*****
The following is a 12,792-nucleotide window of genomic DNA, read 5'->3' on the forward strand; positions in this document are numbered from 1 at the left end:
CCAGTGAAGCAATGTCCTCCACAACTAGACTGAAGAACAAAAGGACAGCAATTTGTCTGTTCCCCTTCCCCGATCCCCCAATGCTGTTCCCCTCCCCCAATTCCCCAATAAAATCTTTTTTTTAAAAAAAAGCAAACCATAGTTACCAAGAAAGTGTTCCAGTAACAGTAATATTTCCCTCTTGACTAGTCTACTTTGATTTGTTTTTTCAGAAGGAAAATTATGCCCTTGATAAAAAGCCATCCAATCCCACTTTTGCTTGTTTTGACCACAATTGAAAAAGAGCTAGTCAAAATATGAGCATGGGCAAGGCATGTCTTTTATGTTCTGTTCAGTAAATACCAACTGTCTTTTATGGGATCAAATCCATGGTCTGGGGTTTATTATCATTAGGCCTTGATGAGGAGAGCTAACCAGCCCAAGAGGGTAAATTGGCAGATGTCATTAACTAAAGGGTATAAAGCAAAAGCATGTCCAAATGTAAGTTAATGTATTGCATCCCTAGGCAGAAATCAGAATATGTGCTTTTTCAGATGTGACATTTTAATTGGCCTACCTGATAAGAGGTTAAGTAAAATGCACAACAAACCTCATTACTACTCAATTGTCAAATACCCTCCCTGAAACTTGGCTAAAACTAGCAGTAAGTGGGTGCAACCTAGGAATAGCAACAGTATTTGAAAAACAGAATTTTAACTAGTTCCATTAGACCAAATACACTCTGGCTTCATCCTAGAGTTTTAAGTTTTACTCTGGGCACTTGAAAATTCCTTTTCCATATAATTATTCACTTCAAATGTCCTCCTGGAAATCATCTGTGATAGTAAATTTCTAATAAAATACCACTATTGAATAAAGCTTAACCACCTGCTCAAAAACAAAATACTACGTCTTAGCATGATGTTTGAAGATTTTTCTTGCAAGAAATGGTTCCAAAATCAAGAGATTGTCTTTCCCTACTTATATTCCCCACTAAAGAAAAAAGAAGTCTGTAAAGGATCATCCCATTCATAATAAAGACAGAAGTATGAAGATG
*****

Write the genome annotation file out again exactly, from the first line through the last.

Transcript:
The following is a 12,792-nucleotide window of genomic DNA, read 5'->3' on the forward strand; positions in this document are numbered from 1 at the left end:
CCAGTGAAGCAATGTCCTCCACAACTAGACTGAAGAACAAAAGGACAGCAATTTGTCTGTTCCCCTTCCCCGATCCCCCAATGCTGTTCCCCTCCCCCAATTCCCCAATAAAATCTTTTTTTTAAAAAAAAGCAAACCATAGTTACCAAGAAAGTGTTCCAGTAACAGTAATATTTCCCTCTTGACTAGTCTACTTTGATTTGTTTTTTCAGAAGGAAAATTATGCCCTTGATAAAAAGCCATCCAATCCCACTTTTGCTTGTTTTGACCACAATTGAAAAAGAGCTAGTCAAAATATGAGCATGGGCAAGGCATGTCTTTTATGTTCTGTTCAGTAAATACCAACTGTCTTTTATGGGATCAAATCCATGGTCTGGGGTTTATTATCATTAGGCCTTGATGAGGAGAGCTAACCAGCCCAAGAGGGTAAATTGGCAGATGTCATTAACTAAAGGGTATAAAGCAAAAGCATGTCCAAATGTAAGTTAATGTATTGCATCCCTAGGCAGAAATCAGAATATGTGCTTTTTCAGATGTGACATTTTAATTGGCCTACCTGATAAGAGGTTAAGTAAAATGCACAACAAACCTCATTACTACTCAATTGTCAAATACCCTCCCTGAAACTTGGCTAAAACTAGCAGTAAGTGGGTGCAACCTAGGAATAGCAACAGTATTTGAAAAACAGAATTTTAACTAGTTCCATTAGACCAAATACACTCTGGCTTCATCCTAGAGTTTTAAGTTTTACTCTGGGCACTTGAAAATTCCTTTTCCATATAATTATTCACTTCAAATGTCCTCCTGGAAATCATCTGTGATAGTAAATTTCTAATAAAATACCACTATTGAATAAAGCTTAACCACCTGCTCAAAAACAAAATACTACGTCTTAGCATGATGTTTGAAGATTTTTCTTGCAAGAAATGGTTCCAAAATCAAGAGATTGTCTTTCCCTACTTATATTCCCCACTAAAGAAAAAAGAAGTCTGTAAAGGATCATCCCATTCATAATAAAGACAGAAGTATGAAGATG